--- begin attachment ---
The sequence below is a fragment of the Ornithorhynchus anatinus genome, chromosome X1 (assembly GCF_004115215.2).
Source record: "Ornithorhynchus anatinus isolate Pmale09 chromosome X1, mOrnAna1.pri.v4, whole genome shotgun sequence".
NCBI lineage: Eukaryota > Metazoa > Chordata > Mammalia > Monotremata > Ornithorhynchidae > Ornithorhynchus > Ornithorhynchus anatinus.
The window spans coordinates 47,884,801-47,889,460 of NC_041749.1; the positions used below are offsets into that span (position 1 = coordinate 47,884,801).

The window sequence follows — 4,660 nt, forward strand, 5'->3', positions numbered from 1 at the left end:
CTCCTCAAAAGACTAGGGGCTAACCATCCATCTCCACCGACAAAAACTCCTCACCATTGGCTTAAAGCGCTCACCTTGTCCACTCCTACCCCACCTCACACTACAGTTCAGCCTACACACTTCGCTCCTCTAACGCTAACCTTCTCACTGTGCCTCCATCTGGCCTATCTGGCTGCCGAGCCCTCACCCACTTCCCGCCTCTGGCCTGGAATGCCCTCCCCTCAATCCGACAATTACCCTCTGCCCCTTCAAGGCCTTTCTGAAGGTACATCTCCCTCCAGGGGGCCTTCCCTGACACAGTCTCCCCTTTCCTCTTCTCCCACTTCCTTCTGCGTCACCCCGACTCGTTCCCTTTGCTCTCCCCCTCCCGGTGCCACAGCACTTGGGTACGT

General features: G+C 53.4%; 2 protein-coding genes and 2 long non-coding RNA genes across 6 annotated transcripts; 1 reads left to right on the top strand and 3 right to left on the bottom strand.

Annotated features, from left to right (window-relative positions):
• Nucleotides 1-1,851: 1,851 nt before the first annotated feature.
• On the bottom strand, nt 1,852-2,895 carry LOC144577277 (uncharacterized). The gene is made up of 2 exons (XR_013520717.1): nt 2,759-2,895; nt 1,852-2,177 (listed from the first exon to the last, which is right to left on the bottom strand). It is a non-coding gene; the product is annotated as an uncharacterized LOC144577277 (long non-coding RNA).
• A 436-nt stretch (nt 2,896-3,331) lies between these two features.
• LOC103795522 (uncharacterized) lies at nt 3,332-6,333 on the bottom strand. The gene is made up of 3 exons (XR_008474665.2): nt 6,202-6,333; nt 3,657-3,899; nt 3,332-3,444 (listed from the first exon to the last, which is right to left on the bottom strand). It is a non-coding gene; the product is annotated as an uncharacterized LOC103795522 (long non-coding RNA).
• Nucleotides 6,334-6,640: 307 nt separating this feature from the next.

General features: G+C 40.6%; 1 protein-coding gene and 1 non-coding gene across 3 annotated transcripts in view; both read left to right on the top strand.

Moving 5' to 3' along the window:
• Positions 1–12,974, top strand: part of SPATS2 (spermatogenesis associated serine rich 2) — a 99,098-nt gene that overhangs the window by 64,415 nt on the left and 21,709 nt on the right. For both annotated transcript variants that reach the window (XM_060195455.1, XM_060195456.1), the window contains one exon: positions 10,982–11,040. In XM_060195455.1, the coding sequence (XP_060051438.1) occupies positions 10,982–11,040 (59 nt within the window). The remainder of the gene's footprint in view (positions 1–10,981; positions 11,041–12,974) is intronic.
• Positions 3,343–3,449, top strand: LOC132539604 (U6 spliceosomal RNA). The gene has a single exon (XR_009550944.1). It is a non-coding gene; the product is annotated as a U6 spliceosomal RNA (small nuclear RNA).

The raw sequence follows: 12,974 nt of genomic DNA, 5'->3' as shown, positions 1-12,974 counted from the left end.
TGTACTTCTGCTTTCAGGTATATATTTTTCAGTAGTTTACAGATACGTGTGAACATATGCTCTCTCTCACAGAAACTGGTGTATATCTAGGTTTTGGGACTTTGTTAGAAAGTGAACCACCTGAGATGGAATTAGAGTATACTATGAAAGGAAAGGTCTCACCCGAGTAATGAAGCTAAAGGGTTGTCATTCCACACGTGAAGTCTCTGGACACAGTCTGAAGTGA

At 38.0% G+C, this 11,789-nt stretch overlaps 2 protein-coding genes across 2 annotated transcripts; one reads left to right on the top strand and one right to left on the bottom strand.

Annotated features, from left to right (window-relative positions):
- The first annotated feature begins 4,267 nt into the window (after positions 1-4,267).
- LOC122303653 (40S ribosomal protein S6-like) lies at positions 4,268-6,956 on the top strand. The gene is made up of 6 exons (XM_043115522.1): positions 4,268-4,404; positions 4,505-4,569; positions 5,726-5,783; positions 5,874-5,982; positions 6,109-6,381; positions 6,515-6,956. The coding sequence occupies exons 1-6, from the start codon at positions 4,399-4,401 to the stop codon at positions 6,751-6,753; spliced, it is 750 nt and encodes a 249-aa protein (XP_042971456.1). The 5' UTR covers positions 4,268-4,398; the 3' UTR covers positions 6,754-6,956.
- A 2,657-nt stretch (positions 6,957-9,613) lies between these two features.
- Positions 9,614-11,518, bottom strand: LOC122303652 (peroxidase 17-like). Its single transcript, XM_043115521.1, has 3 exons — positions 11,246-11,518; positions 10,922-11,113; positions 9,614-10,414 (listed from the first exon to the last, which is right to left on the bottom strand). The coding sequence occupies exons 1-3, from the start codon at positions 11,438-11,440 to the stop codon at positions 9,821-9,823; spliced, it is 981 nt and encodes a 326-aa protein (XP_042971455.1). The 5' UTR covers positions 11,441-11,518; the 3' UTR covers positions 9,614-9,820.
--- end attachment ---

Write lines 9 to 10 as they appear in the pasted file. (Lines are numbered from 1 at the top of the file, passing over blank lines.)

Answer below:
• Nucleotides 1-1,851: 1,851 nt before the first annotated feature.
• On the bottom strand, nt 1,852-2,895 carry LOC144577277 (uncharacterized). The gene is made up of 2 exons (XR_013520717.1): nt 2,759-2,895; nt 1,852-2,177 (listed from the first exon to the last, which is right to left on the bottom strand). It is a non-coding gene; the product is annotated as an uncharacterized LOC144577277 (long non-coding RNA).